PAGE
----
1 edition published in 2018 in English and held by 1 WorldCat member library worldwide

During the past few decades, the amount of Web content has grown exponentially. Recently, a vast amount of datasets in a variety of domains has been published as part of the Linked Open Data (LOD) project. As a result, exploring and exploiting these massive heterogeneous datasets, which are typically represented using the Resource Description Framework (RDF), has gained a considerable attention. With this work, we aim to address exploring and exploiting of such datasets within two broad categories: RDF dataset summarization and RDF dataset profiling. With respect to RDF dataset summarization, we focus on entity summarization, which aims to produce an abridged, but sufficient descriptions of all entities in the dataset. In other words, entity summarization is a way to absorb and distill descriptive knowledge from RDF datasets. We propose a probabilistic topic model using Latent Dirichlet Allocation (LDA) for the entity summarization task called ES-LDA and its extension, ES-LDA$ext, which combines prior knowledge with statistical learning techniques within a single framework, in order to create more reliable and representative summaries of entities. We demonstrate the effectiveness of our approach by conducting extensive experiments and show that our models outperform state-of-the-art techniques and enhance the quality of the entity summaries. RDF dataset profiling is a task that involves generating a proper profile for RDF datasets on the Web so that they can be discovered more easily. Basically, RDF dataset profiles are expected to facilitate data discovery, consumption, and integration with statistics and useful metadata about the content of the RDF datasets. We propose topic-wise RDF dataset profiling, called R-LDA, using LDA technique. In our model, we identify a number of topics that can represent an RDF dataset and assign a set of Wikipedia categories to the obtained topics that are semantically relevant, understandable, and cover the discovered topics well. The union of the assigned categories serves as a profile of the dataset, in a sense that it provides an overall characterization of the dataset's content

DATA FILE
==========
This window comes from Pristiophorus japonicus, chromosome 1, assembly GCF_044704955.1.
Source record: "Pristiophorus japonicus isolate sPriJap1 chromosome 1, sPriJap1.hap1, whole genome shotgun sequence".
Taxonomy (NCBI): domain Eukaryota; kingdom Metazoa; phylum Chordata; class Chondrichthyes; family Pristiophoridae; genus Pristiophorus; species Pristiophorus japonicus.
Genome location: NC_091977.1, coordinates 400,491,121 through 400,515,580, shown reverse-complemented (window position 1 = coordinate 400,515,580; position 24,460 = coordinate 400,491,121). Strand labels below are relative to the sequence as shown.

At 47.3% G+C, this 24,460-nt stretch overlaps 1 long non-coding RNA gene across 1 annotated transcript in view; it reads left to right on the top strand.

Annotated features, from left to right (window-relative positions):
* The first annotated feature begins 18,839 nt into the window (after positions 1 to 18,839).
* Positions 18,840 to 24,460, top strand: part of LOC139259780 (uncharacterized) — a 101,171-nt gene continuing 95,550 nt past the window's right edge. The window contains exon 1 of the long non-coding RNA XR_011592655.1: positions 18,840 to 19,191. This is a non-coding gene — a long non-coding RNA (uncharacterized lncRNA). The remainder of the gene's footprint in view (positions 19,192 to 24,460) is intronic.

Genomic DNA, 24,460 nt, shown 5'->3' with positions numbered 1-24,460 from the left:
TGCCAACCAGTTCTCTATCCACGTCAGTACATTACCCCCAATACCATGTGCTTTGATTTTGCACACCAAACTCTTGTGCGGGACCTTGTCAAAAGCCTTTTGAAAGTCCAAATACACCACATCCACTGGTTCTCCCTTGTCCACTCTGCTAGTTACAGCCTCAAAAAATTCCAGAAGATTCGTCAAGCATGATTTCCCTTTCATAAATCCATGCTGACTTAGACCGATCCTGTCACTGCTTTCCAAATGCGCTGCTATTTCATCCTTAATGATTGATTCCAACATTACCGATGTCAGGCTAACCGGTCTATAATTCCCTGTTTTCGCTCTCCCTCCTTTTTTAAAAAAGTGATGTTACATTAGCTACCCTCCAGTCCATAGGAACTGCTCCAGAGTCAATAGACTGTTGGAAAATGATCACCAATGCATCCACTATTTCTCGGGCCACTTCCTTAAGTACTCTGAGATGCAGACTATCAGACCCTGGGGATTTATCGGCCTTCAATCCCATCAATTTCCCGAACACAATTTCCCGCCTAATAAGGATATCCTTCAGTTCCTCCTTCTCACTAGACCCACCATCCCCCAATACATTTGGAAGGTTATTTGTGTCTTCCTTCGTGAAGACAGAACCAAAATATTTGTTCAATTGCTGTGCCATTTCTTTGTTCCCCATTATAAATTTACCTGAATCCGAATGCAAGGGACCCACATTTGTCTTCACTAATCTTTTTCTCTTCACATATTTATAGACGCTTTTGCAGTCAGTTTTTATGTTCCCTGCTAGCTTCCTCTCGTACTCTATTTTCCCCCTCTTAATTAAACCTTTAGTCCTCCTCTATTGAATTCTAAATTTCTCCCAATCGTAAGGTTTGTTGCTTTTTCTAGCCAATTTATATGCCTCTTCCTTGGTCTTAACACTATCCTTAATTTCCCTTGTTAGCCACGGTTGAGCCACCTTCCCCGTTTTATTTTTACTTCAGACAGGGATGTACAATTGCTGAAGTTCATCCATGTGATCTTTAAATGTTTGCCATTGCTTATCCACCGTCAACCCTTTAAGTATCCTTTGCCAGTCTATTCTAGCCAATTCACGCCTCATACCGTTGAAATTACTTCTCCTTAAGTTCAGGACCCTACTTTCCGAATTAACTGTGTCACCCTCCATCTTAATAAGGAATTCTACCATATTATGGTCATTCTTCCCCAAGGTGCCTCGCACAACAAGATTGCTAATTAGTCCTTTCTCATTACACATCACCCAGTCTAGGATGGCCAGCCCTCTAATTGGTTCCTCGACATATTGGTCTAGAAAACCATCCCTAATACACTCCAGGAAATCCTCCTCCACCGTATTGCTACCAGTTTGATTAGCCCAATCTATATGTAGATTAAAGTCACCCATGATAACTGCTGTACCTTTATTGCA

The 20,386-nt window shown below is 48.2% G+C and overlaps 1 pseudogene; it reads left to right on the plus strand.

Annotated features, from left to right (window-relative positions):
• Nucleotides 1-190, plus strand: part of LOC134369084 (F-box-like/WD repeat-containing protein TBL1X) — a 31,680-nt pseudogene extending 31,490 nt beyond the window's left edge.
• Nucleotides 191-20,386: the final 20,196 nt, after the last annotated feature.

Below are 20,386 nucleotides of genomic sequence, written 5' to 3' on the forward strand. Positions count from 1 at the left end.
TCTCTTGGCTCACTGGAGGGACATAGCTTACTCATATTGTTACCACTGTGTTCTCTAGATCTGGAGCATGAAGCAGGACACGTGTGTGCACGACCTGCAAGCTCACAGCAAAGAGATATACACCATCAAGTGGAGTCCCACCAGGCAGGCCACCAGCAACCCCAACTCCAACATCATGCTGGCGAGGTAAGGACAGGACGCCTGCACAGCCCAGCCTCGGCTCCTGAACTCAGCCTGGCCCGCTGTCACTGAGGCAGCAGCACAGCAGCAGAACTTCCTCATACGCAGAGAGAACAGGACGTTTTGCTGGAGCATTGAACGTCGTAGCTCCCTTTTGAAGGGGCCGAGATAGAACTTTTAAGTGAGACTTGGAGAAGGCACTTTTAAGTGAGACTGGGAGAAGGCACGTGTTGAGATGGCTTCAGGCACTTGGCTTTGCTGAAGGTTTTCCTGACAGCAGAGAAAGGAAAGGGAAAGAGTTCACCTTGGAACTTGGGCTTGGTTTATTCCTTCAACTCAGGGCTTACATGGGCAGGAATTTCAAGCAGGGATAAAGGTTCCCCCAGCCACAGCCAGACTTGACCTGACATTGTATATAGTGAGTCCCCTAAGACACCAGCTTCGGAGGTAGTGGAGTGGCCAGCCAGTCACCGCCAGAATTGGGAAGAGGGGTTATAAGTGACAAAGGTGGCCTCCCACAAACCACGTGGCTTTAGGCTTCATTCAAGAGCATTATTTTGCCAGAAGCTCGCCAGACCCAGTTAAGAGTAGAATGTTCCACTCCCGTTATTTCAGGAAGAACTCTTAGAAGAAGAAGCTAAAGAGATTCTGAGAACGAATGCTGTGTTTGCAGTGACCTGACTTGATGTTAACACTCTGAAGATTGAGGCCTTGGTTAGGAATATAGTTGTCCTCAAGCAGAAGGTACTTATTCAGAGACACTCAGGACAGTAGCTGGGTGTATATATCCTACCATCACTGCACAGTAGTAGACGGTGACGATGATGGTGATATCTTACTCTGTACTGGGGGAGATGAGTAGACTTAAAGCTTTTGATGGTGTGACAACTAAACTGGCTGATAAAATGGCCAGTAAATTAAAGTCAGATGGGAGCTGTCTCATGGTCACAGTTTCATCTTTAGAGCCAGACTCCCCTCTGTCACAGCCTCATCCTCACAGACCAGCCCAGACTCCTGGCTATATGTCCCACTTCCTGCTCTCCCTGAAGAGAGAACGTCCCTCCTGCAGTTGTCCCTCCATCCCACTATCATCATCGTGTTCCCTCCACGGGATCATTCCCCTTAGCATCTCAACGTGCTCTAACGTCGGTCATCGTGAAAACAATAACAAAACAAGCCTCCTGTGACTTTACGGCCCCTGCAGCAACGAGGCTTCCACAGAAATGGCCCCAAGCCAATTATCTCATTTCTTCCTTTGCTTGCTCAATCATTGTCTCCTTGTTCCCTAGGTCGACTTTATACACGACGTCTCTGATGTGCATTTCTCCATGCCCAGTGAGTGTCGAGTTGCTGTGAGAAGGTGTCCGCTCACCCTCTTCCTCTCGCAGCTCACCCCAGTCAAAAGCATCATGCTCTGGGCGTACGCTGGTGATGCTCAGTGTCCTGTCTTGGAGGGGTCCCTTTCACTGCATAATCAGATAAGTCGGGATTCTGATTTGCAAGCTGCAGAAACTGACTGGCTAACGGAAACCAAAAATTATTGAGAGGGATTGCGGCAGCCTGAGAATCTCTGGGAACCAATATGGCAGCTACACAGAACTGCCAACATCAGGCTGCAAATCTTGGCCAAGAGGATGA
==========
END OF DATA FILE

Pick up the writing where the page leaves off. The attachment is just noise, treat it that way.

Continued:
Improving the dual cardinality simulation algorithms by Luis Anggelo Bernaola Ibarra( )

1 edition published in 2018 in English and held by 1 WorldCat member library worldwide

Graph pattern matching is typically defined in terms of subgraph isomorphism, which makes it an NP-complete/NP-hard problem. Isomorphism algorithms requires bijective functions which can be too restrictive to identify patterns in real-world applications. Moreover, real-world graphs may contain some noise and the problem of finding the exact match can be very expensive. In order to avoid the combinatorial worst-case time complexity of subgraph isomorphism, we extend prior work on dual cardinality simulation. According to our experiments, this type of graph simulation offers high precision with good performance in large graphs. Precision is acquired because dual cardinality simulation checks the constraint in which the number of matching children or parents with the same label in the data graph should not be less than their correspondents in the query graphs. For improving the performance, we have introduced the concept of count sets which are computed before dual cardinality simulation is executed. Experiments are done on large graphs using synthetic and real-world graphs
Brain controlled robot navigation based on low cost EEG by Yang Shi( )

1 edition published in 2017 in English and held by 1 WorldCat member library worldwide

This thesis focuses on employing low cost EEG signals to control robots for navigation tasks. A data driven signal processing and machine learning framework is proposed and applied. Power Spectral Density (PSD) and Spectral Analysis are used for feature extraction, and I examined the result of Principle Component Analysis (PCA), and chose non-linear classifiers for machine learning. The algorithm for classification is Quadratic Discriminant Analysis (QDA), and achieved around 88% to 91% accuracy for five-fold cross validation. When testing with a new dataset, the accuracy is around 82%, but will be low in contaminated datasets and at varying electrode locations. I also experimented the real-time system, and most instructions are correctly classified. This thesis provides a novel system for EEG data processing, especially for situations of low cost, low channel amount equipment
Secured mobile medical image sharing by Jinze Li( )

1 edition published in 2017 in English and held by 1 WorldCat member library worldwide